Is Donald Trump the Love Child of Gorgeous George the Wrestler

"A lot of people will pay to see someone shut your mouth. So keep on bragging, keep on sassing and always be outrageous." - Gorgeous George

2015-08-18-1439939004-617472-180pxGorgeous_George_wrestler_circa_1940s.JPG

2015-08-18-1439941077-5842552-Donald_Trump_by_Gage_Skidmore.jpg

Annals of Collective Folly

I don't want to start rumors, but Gorgeous George the wrestler was thirty-one years old, and already famous, when Donald Trump was born in the borough of Queens, New York City, 1946. Now, I don't know if it was possible, but with all that travel George did, could he have had a liaison with Donald's mom? I'm not saying it's true or not, but I was raised in Queens as well, not that long afterward, and I know for a fact there was plenty of adultery and illicit affairs. So go put two and two together, if you know what I mean.

And even if he wasn't, Donald sure acts like he sat at his papa's knee and learned all his tricks. You see, Gorgeous George was responsible for making professional wrestling what it is today, a sports entertainment extravaganza. He is credited with helping professional wrestling leap from local circus and carnival acts straight into national television. And he did it in the most unconventional way possible, by bringing to the macho stoic circus of male athleticism an undeniably effeminate and narcissistic panache.

He came into the ring with expensive robes and a valet. He sprayed Chanel No. 5 (although he called it No. 10 to indicate double strength) to disinfect the ring and chided his fellow wrestlers as unworthy and dumb. Most imaginatively, he understood that the typical role of heel in wrestling, the bad guy who gets his comeuppance from the hero or face, could be turned inside out; the loud mouth becoming the main attraction. When he said "so keep on bragging, keep on sassing and always be outrageous," he wasn't just blowing smoke. He was giving advice to a 19-year-old Muhammad Ali, who took it seriously and replicated George's act with Sonny Liston. Although not particularly athletic, the most notable physical trait about George was his hair, which he grew out long, dyed platinum blonde and put in gold-plated bobby pins.

In professional wrestling, everything is scripted and organized to attract attention. The book schedules events and comes up with angles, which is wrestling talk for a storyline that will grab attention. Usually this involves one wrestler attacking another physically or verbally which results in a revenge match. Everything is scripted, even the staged rivalry among multiple wrestlers complete with overlapping storylines and historical feuds woven in. "You can see blood coming out of their eyes, coming out of wherever" could have been the tag line for a Madison Garden A-show, the wrestling term for a card featuring wrestling fan's biggest draws. In my childhood that would have been Killer Kowalski, Gorilla Monsoon, Bobo Brazil, and Bruno Sammartino, not Ted Cruz, Chris Christie, Marco Rubio and Bush. But times have changed.

What Gorgeous George did for wrestling, Donald Trump has done for politics. He has completed the transition from a fairly predictable set of political hand holds, boilerplate slogans, and caricatures of liberal or conservative philosophies, and injected into the political ring a no holds barred form of political entertainment extravaganza. Fox News had 24 million viewers for its first Republican debate and, as the Los Angeles Times pointed out, that was 500,000 more than watched Game 7 of the World Series. How is that for political entertainment, drawing in both fans and detractors wanting to hoot, holler and have a good time.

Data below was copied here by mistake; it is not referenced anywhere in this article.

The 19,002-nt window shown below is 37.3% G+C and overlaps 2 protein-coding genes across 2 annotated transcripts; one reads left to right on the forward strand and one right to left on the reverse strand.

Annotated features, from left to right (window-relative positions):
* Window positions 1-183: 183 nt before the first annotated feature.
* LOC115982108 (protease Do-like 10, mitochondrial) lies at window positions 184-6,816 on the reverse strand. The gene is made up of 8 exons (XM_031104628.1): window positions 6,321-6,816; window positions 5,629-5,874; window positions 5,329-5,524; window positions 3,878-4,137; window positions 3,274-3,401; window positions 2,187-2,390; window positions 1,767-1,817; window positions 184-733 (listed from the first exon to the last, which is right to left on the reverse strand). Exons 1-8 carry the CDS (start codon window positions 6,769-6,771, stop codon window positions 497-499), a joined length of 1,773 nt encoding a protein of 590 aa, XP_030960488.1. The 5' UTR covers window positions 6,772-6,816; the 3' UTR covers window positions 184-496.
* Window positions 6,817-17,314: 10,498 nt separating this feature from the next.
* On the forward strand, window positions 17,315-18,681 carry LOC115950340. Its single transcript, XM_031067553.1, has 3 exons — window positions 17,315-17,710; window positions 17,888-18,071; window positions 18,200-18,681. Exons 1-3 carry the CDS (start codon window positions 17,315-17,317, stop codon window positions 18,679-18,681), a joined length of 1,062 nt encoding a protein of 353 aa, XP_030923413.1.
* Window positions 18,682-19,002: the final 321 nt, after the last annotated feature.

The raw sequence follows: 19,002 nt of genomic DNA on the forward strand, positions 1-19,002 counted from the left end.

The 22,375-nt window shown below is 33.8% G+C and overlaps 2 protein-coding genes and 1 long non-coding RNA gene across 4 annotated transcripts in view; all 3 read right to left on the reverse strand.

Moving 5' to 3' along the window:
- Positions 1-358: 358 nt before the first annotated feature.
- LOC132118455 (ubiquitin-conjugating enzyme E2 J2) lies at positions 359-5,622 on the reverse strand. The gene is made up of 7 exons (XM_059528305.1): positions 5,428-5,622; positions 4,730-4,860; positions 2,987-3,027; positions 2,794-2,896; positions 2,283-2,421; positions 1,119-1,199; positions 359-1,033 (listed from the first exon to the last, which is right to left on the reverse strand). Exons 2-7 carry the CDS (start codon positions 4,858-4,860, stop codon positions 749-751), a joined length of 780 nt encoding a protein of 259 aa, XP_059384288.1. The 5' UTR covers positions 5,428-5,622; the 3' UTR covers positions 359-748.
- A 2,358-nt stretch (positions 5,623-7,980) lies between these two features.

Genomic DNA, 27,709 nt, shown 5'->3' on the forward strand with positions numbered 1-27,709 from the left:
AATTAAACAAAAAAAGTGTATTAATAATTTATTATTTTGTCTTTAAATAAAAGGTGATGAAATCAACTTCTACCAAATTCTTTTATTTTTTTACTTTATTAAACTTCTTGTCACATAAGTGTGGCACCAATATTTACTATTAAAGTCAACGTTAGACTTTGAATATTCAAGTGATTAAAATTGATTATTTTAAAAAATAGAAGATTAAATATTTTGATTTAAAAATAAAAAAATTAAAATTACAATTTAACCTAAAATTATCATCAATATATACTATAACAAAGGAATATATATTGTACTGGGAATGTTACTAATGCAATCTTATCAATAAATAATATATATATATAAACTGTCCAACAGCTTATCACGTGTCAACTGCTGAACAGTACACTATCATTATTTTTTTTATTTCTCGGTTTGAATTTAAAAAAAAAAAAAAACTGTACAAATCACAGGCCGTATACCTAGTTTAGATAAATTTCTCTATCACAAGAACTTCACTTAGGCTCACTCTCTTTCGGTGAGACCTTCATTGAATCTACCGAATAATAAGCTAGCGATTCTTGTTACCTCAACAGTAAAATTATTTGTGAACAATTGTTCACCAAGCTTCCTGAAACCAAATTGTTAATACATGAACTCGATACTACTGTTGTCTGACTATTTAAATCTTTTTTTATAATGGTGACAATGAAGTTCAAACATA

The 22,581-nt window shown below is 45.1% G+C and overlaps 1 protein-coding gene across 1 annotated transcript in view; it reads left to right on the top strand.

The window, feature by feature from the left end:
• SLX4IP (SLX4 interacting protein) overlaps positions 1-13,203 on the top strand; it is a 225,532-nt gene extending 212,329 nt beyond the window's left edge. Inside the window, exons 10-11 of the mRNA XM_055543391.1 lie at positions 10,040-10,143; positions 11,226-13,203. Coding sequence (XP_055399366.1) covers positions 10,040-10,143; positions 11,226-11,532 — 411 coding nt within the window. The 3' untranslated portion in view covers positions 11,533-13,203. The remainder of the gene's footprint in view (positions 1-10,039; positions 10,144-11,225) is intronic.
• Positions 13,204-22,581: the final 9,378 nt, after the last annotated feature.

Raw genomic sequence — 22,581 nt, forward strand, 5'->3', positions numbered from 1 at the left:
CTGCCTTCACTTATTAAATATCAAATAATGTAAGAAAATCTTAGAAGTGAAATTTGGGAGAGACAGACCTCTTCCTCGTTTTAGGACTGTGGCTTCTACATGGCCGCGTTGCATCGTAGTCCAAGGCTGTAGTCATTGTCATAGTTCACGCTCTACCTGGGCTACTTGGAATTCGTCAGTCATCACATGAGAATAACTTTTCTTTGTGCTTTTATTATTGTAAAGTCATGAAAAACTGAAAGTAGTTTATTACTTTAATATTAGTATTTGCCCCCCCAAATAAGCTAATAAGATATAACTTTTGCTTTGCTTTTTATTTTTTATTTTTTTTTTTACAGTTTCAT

And give this son of George credit. When he feints and jabs, winking and smiling, he knows he is talking directly to his fan base and over the heads of the stuffy pundits and journalists who, like the slow moving ref in the ring, are simply outmatched. "Get your filthy hands off me!" George once admonished a judge who had dared pull back his robe to check for foreign objects. And how dare journalists attack Donald Trump, who really wants to get along with everyone, even Roger Ailes, the head of Fox News who negotiated a truce after Trump threatened to boycott Fox regarding his treatment by a Fox correspondent and news anchor.

And what about dealing with our foes? When Donald Trump says he will put a ring around the Islamic State, he's not talking traditional marriage. No way, he will poke his opponent right in the eye: "We go in, knock the hell out of 'em, we take the oil." What to do about the leaders of Mexico handpicking their criminals and rapists and sending them our way? Build a wall and make Mexico pay for it. Knee to the groin, brilliant!

And don't ever let those pesky journalists corner you. As reported in the New York Times, Trump answered, after repeated questions from journalists about his specifics for fixing the economy and foreign policy: "I think you're going to see lots of plans." What could be more concise or clear.

Of course, Donald's main gift is his ability to get into feuds with politicians and celebrities. When asked about the war hero, Senator John McCain, Trump questioned his hero status. "He's not a war hero. He's a war hero because he was captured. I like people that weren't captured, OK." When later asked about his own military status, Trump offered that he was given a discharge for a problem with one of his feet, but he couldn't recall which one.

Well, I hate to tell you but that whole sequence is quite clever. Like his father, perhaps not his father, but similar, Trump follows in the glorious footsteps of Gorgeous George who got away with being the first cowardly villain that achieved heroic status. Yet, Donald Trump is not simply an entertainer; he's a viable candidate for the United States presidency. What might this tell us about the collective, you know -- us?